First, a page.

The authors characterized and compared the differentiative potential of B lymphocytes obtained from rabbit appendix (APP), Peyer's patches (PP), and popliteal lymph nodes (PLN) by immunofluorescence analysis of membrane immunoglobulin (Ig) components, by radioiodination of membrane components followed by isolation and identification of cell surface Ig, and by cell transfer studies. As assessed by cell transfer, lymphoid cells from PP and APP appear to be highly enriched sources of IgA plasma cell precursors. In addition, these populations of lymphocytes have a small but significant potential to give rise to IgM and IgG plasma cells. In contrast, as shown previously, lymphocytes from PLN have a comparatively small potential to generate IgA plasma cells. The ability of cells from PLN and PP to give rise to plasma cells is correlated with the presence of 35 to 38% of lymphocytes from both sources having membrane light chain determinants detectable by immunofluorescent staining. When the cells were stained directly for μ chain determinants, about 33% of PLN cells and 28% of PP cells were positive. These latter percentages were shown to reflect cells bearing both endogenously synthesized b4 light chain and μ heavy chain. By indirect immunofluorescence, α and γ chain determinants were also detected on PP and PLN cells; however, these Ig did not appear to be products of the cells which bore them as they were not regenerated after removal of Pronase. It was further demonstrated that purified rabbit copro sIgA and colostral sIgA are cytophilic for PP and PLN cells. The results are discussed with respect to the origin of IgA plasma cells and the postulated bursal role of mammalian gut associated lymphoid tissue.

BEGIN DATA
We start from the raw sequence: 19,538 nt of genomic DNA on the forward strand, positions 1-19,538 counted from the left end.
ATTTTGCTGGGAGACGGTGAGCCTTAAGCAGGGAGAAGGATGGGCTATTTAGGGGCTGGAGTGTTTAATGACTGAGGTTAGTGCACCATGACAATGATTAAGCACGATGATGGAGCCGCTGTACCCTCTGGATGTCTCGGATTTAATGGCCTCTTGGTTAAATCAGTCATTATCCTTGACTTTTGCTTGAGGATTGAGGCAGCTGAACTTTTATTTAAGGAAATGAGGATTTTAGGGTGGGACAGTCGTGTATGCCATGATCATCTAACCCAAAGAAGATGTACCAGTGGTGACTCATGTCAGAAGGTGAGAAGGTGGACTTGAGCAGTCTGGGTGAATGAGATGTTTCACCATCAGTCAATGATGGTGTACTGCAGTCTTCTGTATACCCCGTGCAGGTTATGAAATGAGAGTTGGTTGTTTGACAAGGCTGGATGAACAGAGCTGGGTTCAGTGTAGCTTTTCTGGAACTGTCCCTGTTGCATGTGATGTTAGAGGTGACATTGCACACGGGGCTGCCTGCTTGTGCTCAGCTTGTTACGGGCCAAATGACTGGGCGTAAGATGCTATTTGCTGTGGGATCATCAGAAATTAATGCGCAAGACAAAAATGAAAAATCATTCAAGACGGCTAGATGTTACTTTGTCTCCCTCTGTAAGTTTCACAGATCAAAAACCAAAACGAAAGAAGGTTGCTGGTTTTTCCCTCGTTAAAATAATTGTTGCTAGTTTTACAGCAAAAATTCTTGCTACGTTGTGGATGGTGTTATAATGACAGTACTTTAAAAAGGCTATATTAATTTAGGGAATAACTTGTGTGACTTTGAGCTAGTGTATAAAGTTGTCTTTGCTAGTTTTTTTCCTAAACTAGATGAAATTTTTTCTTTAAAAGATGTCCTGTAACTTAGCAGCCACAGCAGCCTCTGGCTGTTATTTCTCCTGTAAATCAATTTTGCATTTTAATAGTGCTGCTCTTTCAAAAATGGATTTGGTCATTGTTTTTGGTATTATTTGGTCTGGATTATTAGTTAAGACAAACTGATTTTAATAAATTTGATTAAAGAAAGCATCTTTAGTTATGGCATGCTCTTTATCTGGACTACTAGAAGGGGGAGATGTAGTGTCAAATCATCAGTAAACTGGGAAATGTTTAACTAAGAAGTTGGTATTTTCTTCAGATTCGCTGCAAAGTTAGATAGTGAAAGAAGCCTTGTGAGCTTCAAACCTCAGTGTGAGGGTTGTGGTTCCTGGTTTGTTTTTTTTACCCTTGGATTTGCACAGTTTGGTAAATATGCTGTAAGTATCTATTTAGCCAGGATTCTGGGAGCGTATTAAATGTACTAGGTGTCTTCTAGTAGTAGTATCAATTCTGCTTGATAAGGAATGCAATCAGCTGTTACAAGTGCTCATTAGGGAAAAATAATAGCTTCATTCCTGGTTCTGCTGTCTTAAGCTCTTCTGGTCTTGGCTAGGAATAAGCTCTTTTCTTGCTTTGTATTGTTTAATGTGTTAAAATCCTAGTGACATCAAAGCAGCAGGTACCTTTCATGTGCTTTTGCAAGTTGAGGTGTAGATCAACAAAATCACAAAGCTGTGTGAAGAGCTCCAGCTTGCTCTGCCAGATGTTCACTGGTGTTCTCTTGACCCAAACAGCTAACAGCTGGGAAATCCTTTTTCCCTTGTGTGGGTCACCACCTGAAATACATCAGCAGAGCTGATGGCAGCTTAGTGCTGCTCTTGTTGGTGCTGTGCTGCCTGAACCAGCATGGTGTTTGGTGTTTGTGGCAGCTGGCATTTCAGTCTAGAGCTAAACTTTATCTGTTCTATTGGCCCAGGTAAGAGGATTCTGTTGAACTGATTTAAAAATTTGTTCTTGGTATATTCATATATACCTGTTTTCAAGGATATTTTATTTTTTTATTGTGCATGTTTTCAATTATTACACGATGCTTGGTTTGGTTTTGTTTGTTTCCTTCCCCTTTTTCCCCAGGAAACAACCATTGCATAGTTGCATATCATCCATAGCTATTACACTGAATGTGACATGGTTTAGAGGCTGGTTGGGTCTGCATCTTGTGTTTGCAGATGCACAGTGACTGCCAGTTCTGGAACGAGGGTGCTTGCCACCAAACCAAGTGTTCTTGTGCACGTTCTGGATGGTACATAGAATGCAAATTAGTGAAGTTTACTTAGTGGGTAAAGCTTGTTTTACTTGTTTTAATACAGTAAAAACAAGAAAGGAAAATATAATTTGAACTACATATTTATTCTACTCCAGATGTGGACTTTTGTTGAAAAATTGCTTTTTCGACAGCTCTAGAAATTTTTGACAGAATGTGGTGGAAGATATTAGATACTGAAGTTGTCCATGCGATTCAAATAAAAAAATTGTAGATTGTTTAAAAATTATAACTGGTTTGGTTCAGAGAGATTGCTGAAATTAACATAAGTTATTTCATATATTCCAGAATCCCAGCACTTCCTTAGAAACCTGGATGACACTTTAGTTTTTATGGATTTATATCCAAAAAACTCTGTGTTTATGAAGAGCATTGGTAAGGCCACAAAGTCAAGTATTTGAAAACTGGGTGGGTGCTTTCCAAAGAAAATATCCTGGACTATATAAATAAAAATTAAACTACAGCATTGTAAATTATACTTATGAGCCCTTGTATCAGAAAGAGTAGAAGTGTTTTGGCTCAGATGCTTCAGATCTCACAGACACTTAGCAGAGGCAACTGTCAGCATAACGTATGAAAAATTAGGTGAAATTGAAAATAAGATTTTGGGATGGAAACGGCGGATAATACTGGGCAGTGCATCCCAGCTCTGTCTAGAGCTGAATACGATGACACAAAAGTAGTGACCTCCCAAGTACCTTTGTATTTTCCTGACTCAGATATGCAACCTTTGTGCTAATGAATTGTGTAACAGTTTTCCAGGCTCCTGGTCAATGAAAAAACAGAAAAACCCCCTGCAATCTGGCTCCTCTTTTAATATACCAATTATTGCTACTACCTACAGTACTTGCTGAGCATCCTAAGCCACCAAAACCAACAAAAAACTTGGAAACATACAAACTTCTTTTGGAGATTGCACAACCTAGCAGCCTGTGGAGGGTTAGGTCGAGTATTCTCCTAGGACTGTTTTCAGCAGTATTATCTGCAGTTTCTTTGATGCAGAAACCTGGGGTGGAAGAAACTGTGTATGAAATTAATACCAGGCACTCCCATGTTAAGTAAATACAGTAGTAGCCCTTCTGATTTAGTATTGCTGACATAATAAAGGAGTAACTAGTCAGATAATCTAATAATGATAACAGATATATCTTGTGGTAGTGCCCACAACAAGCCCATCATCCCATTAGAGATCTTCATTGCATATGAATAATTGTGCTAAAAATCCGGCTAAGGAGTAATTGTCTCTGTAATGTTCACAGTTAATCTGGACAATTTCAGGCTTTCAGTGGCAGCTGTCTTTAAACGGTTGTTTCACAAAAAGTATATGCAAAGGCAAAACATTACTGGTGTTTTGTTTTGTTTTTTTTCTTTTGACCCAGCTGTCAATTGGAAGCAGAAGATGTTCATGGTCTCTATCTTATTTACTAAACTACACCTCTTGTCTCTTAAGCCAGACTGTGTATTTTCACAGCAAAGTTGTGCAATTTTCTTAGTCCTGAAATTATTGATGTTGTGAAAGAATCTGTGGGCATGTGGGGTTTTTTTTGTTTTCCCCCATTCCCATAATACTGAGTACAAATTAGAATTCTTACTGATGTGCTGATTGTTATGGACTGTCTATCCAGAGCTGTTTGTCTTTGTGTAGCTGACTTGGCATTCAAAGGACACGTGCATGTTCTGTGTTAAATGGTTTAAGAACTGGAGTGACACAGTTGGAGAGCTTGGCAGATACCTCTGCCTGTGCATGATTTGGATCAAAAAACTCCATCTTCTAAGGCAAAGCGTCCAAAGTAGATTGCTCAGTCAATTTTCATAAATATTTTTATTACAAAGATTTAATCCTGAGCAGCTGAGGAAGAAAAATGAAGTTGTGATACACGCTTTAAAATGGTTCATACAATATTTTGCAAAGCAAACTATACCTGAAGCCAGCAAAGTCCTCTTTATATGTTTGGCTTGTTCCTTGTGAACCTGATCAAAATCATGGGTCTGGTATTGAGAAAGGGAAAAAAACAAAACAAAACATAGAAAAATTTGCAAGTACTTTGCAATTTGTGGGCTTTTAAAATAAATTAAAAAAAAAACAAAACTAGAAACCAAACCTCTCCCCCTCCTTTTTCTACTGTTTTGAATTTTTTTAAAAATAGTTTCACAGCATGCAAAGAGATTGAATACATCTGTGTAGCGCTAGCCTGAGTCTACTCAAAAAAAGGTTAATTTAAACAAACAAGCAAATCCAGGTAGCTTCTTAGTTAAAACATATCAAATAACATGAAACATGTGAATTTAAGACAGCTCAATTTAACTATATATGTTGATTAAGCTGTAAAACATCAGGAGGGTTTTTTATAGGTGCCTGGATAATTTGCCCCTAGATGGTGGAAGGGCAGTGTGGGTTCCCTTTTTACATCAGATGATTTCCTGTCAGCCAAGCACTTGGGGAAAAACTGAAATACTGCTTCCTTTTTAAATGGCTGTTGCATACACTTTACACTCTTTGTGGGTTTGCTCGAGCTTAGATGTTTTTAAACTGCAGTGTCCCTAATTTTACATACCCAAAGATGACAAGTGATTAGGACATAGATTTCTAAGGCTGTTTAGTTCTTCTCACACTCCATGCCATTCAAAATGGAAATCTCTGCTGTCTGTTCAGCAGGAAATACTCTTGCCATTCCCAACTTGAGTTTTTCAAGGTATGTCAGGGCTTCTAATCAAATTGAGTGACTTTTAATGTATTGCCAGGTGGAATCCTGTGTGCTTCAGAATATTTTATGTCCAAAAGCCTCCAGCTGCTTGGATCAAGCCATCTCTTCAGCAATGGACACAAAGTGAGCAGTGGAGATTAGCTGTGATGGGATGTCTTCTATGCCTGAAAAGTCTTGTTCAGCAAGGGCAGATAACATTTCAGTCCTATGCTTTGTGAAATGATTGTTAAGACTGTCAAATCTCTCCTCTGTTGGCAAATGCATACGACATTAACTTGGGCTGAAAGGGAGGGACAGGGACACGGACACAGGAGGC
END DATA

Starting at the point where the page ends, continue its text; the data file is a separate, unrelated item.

|Original language||English (US)|
|Journal||Journal of Immunology|
|State||Published - Jan 1 1975|
ASJC Scopus subject areas
- Immunology and Allergy